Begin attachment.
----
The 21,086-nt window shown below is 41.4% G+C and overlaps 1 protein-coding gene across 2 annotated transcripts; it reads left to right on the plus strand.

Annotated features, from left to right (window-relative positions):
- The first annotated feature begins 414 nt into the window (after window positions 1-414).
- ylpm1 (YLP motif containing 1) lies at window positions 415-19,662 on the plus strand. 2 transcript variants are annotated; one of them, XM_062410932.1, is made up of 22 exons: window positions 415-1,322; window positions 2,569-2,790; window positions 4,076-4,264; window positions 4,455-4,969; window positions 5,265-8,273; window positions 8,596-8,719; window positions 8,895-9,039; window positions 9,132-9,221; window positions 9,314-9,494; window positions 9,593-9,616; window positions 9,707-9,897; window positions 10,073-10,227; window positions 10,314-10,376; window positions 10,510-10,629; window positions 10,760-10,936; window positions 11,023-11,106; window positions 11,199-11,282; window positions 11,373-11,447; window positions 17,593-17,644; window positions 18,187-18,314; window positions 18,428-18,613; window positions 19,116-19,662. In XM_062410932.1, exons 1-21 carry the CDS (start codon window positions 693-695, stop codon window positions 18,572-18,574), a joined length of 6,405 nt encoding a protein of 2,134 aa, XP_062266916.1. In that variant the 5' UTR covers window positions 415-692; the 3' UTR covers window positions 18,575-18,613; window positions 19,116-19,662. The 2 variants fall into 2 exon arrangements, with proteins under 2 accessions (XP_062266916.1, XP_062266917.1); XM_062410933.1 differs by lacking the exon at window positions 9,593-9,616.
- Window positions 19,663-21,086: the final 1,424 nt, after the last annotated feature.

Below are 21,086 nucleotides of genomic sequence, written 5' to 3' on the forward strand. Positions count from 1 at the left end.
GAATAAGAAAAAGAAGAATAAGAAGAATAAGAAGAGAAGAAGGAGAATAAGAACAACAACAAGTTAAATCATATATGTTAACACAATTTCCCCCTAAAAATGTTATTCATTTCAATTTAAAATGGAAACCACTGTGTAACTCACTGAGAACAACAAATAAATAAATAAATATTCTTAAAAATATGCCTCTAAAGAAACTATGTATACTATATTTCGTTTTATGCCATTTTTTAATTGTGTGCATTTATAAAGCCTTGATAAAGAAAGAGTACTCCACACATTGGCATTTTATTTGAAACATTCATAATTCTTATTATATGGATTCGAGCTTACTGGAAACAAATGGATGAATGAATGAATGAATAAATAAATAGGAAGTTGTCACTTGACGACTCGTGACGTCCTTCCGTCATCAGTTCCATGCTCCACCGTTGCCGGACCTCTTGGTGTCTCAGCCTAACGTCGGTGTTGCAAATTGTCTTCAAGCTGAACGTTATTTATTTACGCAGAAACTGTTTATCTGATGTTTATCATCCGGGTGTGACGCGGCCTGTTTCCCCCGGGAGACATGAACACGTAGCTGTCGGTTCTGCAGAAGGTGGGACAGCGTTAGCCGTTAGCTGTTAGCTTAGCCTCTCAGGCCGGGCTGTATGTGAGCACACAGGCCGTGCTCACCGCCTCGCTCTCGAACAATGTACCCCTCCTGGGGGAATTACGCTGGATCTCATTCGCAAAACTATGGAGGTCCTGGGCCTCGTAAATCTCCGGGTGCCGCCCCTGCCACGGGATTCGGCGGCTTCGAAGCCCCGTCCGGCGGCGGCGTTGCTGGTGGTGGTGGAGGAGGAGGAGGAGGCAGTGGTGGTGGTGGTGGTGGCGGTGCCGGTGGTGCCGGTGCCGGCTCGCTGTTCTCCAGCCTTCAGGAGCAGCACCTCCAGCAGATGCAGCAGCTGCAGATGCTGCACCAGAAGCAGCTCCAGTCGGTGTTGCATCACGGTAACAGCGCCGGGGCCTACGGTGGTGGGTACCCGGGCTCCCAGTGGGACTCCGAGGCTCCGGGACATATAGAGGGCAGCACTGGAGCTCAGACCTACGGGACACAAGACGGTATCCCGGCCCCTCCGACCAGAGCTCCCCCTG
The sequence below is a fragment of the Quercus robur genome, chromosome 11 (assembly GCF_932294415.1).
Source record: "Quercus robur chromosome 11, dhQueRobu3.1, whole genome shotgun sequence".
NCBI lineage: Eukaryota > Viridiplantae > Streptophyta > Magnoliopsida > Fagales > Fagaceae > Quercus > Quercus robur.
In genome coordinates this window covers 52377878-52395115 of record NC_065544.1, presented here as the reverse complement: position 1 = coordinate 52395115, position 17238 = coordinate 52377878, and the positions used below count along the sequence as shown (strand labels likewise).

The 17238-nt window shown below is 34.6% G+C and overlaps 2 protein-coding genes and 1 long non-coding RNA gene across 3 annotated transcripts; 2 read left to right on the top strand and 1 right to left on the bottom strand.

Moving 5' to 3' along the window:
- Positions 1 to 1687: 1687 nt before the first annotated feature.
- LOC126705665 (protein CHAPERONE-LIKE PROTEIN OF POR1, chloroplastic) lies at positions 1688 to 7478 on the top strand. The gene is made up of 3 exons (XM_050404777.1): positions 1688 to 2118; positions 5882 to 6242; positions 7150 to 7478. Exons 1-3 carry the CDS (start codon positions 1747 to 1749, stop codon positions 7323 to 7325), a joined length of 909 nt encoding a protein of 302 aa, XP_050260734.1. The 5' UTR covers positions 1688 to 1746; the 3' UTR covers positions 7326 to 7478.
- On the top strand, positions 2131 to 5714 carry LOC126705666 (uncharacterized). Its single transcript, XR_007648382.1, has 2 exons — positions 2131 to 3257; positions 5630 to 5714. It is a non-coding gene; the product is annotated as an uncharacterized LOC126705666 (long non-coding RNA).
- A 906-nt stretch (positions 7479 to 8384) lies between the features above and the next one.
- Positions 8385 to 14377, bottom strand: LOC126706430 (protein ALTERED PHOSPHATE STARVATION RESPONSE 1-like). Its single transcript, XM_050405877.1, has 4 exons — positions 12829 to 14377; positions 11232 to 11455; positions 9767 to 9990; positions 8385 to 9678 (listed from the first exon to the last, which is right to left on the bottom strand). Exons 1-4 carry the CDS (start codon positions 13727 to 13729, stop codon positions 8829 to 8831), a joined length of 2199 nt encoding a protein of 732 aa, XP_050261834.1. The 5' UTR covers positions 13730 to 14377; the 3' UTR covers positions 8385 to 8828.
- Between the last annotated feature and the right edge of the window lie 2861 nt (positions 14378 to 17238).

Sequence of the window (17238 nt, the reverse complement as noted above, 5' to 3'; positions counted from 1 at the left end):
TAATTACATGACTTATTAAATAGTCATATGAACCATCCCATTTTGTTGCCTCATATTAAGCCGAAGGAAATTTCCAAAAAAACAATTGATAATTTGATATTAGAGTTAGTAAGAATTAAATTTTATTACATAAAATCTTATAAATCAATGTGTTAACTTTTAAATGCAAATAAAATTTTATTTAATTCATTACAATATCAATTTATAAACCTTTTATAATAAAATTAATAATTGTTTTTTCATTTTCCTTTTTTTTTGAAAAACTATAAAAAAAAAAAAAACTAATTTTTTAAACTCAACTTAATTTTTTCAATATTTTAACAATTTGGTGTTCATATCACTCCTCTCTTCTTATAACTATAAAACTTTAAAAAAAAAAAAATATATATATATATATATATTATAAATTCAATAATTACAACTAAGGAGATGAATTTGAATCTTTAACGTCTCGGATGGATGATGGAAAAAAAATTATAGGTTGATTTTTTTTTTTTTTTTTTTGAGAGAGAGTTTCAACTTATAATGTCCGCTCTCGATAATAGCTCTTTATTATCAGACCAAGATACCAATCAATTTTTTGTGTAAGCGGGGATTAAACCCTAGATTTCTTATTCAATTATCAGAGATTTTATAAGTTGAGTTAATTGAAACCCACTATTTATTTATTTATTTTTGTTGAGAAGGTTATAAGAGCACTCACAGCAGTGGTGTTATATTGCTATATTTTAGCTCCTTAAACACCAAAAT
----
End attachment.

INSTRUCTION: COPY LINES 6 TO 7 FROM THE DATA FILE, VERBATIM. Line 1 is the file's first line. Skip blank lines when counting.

Below are 21,086 nucleotides of genomic sequence, written 5' to 3' on the forward strand. Positions count from 1 at the left end.
GAATAAGAAAAAGAAGAATAAGAAGAATAAGAAGAGAAGAAGGAGAATAAGAACAACAACAAGTTAAATCATATATGTTAACACAATTTCCCCCTAAAAATGTTATTCATTTCAATTTAAAATGGAAACCACTGTGTAACTCACTGAGAACAACAAATAAATAAATAAATATTCTTAAAAATATGCCTCTAAAGAAACTATGTATACTATATTTCGTTTTATGCCATTTTTTAATTGTGTGCATTTATAAAGCCTTGATAAAGAAAGAGTACTCCACACATTGGCATTTTATTTGAAACATTCATAATTCTTATTATATGGATTCGAGCTTACTGGAAACAAATGGATGAATGAATGAATGAATAAATAAATAGGAAGTTGTCACTTGACGACTCGTGACGTCCTTCCGTCATCAGTTCCATGCTCCACCGTTGCCGGACCTCTTGGTGTCTCAGCCTAACGTCGGTGTTGCAAATTGTCTTCAAGCTGAACGTTATTTATTTACGCAGAAACTGTTTATCTGATGTTTATCATCCGGGTGTGACGCGGCCTGTTTCCCCCGGGAGACATGAACACGTAGCTGTCGGTTCTGCAGAAGGTGGGACAGCGTTAGCCGTTAGCTGTTAGCTTAGCCTCTCAGGCCGGGCTGTATGTGAGCACACAGGCCGTGCTCACCGCCTCGCTCTCGAACAATGTACCCCTCCTGGGGGAATTACGCTGGATCTCATTCGCAAAACTATGGAGGTCCTGGGCCTCGTAAATCTCCGGGTGCCGCCCCTGCCACGGGATTCGGCGGCTTCGAAGCCCCGTCCGGCGGCGGCGTTGCTGGTGGTGGTGGAGGAGGAGGAGGAGGCAGTGGTGGTGGTGGTGGTGGCGGTGCCGGTGGTGCCGGTGCCGGCTCGCTGTTCTCCAGCCTTCAGGAGCAGCACCTCCAGCAGATGCAGCAGCTGCAGATGCTGCACCAGAAGCAGCTCCAGTCGGTGTTGCATCACGGTAACAGCGCCGGGGCCTACGGTGGTGGGTACCCGGGCTCCCAGTGGGACTCCGAGGCTCCGGGACATATAGAGGGCAGCACTGGAGCTCAGACCTACGGGACACAAGACGGTATCCCGGCCCCTCCGACCAGAGCTCCCCCTG